Small bench power supply for Transistor radios

I got really bored yesterday so I built an adjustable regulated power supply based on the schematic I posted.

I had been using batteries and battery packs with clip leads to power transistor radios so I needed to build this anyways.

I have a Lambda LP-532-FM Adjustable 40 volt 3 amp regulated power supply, but it is way to big and heavy for my bench.

So I built this:

I built it in about 5 hours from stuff I had floating around my shop:
A project case.
rubber feet.
old power cord and strain relief.
A transformer that outputs 28vac.
15 volt dc meter.
2 amp bridge rectifier pulled from some electronic device.
2200uf 50v electrolytic cap.
.1uf 50v film cap.
120 ohm resistor.
5k pot (I did not have a 3k).
LM317T adjustable voltage regulator.
heat sink.
Perf board.
Neon lamp.
fuse holder.
1 amp fuse on the output side of the transformer.
old SPST power switch.
1 tie point.
Some terminals.
There is still room for a milliamp meter.
There is a jumper so I can hook in my DMM as a milliamp meter.

The maximum voltage output is about 35 volts but I will not be using it over 12 volts. The el cheapo DC volt meter is pretty accurate.

I checked the heat sink last night while powering my Ray Jefferson 630rdf and noted that it was indeed too small. I rectified that problem but then broke a lead on the LM317T and had to get a new one this morning.

I think the new heat sink should be more than adequate, no?
I mounted the LM317T to the heatsink with non conductive thermal material (otherwise the case would have DC voltage on it) it seems to be working fine and not getting hot.

Here is the Schematic:


Westinghouse H126 "Little Jewel" Refrigerator radio

I bought this several months ago and shotgun recapped it, since almost all the paper caps were split open.
the guy who owned it was a "TRF man" and did not know anything about regenerative radios. :? whatever.

It worked fine for about 5 minutes or so, then started acting up, with garbled audio and only being able to sort of tune one station, but when you would stop moving the tuning dial it would lose the station or at least that's what it sounded like.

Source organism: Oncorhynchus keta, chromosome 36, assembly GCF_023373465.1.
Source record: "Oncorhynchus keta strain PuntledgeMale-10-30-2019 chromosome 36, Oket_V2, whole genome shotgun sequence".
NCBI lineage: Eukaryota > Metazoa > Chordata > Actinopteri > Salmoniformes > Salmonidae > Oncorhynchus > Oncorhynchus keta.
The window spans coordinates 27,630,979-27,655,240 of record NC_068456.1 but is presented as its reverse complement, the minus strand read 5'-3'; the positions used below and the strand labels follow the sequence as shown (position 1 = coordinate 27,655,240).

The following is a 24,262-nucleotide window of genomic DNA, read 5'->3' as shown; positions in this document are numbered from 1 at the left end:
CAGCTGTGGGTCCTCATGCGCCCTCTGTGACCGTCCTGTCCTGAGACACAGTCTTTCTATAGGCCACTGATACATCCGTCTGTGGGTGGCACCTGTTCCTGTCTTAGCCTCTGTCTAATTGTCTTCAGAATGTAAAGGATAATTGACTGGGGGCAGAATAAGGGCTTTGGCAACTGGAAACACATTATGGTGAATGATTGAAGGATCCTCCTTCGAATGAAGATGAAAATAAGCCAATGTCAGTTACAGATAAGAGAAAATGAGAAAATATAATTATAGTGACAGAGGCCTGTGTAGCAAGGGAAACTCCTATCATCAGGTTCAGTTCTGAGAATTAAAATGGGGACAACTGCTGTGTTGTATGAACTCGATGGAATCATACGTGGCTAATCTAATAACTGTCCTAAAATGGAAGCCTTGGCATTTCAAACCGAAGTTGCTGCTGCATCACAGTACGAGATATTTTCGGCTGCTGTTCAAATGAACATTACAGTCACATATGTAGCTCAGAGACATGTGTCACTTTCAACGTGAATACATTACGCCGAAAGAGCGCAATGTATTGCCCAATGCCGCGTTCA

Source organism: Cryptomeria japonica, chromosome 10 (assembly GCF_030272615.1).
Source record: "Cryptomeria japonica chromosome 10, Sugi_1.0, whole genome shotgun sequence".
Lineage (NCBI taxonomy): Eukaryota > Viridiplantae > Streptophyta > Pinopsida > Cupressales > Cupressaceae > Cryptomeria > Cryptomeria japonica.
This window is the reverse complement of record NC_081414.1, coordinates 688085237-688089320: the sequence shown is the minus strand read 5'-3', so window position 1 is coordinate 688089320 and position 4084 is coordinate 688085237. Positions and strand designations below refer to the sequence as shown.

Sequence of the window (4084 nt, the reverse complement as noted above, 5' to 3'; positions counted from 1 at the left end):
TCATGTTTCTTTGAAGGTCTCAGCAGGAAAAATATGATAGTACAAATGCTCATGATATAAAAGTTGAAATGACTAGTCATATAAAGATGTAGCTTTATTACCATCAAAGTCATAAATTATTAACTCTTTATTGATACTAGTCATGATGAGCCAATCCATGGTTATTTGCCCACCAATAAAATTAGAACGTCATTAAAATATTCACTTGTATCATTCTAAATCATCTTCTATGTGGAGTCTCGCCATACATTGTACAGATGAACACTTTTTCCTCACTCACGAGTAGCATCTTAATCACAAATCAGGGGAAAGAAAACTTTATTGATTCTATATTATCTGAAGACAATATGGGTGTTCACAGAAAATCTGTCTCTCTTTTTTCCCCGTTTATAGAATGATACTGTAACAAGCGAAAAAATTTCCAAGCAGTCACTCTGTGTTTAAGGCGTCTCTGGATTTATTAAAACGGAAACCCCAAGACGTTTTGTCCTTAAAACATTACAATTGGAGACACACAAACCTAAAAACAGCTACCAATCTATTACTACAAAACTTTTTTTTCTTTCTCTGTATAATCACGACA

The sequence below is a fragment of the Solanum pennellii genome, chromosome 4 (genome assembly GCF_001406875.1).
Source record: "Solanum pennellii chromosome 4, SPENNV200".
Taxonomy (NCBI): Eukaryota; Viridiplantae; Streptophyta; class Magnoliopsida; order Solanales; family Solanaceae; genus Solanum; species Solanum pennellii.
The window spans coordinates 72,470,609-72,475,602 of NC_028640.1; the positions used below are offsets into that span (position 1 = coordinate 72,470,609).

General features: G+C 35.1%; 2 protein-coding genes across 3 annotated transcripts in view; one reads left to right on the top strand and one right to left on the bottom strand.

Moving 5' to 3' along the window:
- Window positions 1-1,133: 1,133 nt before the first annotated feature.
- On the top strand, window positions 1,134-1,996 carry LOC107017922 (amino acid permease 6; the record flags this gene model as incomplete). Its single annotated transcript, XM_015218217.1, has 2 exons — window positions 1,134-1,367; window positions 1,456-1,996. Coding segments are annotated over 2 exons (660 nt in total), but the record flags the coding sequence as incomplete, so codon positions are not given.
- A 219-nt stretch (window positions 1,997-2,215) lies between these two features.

Months pass and I let it sit on a shelf, today I decided to start anew. I went throught the radio and checked the resistors, replaced a few out of spec. I thought maybe the problem was with the oscillator so I replaced a 47pf cap related to that. cleaned the 12sk7 and 12sa7 sockets, freed up a trimmer cap that was a little rusted. changed out the antenna wires, tried a different antenna, but nothing really made a difference.

then... I was going through the radio with my signal tracer, and not really being able to trace an RF signal I decided to make sure the AF was working, I was getting the same audio from the signal tracer as I got from the radio, until I placed the probe on the center pin of the volume control. All of a sudden I got clear audio from both the signal tracer AND the radio, AND the tuning started working. If I removed the ground wire of the signal tracer from the radio chassis and touched the center pin of the volume pot it went back to the way it was.

I spent most of the day working on it, and after replacing all of the original mica caps, I found that if I placed a resistor to ground in certain places the audio would return. I thought about this for a while and realized that all the components in question went through the volume pot to ground.

I pulled the volume pot and opened it up, this is what I found.
 It is hard to tell from the above picture, but the carbon is missing from the last 3/8" of the pot.

I did not think I had one so I took a break and went over to my brothers house for a while.
When I came back I looked though my stash of pots with switches and low and behold I had the exact replacement a 500k pot, with a switch AND a 100k tap.

I installed it and it work fine.

The last problem was that the original speaker was trashed.

I found a usable speaker, drilled the bracket off the back of the old speaker, attached it to the new one and mounted the speaker.
 I also made a new mask for the speaker and glued that and the speaker cloth to the speaker.

I repainted the sides and did an alignment.
 good as new.